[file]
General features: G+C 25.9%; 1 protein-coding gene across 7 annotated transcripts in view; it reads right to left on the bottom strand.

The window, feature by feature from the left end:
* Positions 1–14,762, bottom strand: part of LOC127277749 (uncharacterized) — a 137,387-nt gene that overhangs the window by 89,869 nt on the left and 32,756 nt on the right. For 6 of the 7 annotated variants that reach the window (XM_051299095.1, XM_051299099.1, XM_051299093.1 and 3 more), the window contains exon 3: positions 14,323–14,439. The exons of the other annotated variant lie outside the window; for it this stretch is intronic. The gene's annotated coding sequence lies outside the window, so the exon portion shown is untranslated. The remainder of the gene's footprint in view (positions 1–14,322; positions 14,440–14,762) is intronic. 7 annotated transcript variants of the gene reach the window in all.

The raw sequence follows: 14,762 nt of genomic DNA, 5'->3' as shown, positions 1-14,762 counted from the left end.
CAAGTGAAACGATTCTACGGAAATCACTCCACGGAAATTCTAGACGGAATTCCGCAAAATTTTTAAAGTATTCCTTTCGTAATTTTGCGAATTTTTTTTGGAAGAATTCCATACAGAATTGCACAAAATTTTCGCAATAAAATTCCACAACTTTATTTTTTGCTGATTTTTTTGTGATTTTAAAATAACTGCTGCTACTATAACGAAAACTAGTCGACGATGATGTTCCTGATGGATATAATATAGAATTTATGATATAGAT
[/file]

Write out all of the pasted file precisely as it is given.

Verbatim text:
General features: G+C 25.9%; 1 protein-coding gene across 7 annotated transcripts in view; it reads right to left on the bottom strand.

The window, feature by feature from the left end:
* Positions 1–14,762, bottom strand: part of LOC127277749 (uncharacterized) — a 137,387-nt gene that overhangs the window by 89,869 nt on the left and 32,756 nt on the right. For 6 of the 7 annotated variants that reach the window (XM_051299095.1, XM_051299099.1, XM_051299093.1 and 3 more), the window contains exon 3: positions 14,323–14,439. The exons of the other annotated variant lie outside the window; for it this stretch is intronic. The gene's annotated coding sequence lies outside the window, so the exon portion shown is untranslated. The remainder of the gene's footprint in view (positions 1–14,322; positions 14,440–14,762) is intronic. 7 annotated transcript variants of the gene reach the window in all.

The raw sequence follows: 14,762 nt of genomic DNA, 5'->3' as shown, positions 1-14,762 counted from the left end.
CAAGTGAAACGATTCTACGGAAATCACTCCACGGAAATTCTAGACGGAATTCCGCAAAATTTTTAAAGTATTCCTTTCGTAATTTTGCGAATTTTTTTTGGAAGAATTCCATACAGAATTGCACAAAATTTTCGCAATAAAATTCCACAACTTTATTTTTTGCTGATTTTTTTGTGATTTTAAAATAACTGCTGCTACTATAACGAAAACTAGTCGACGATGATGTTCCTGATGGATATAATATAGAATTTATGATATAGAT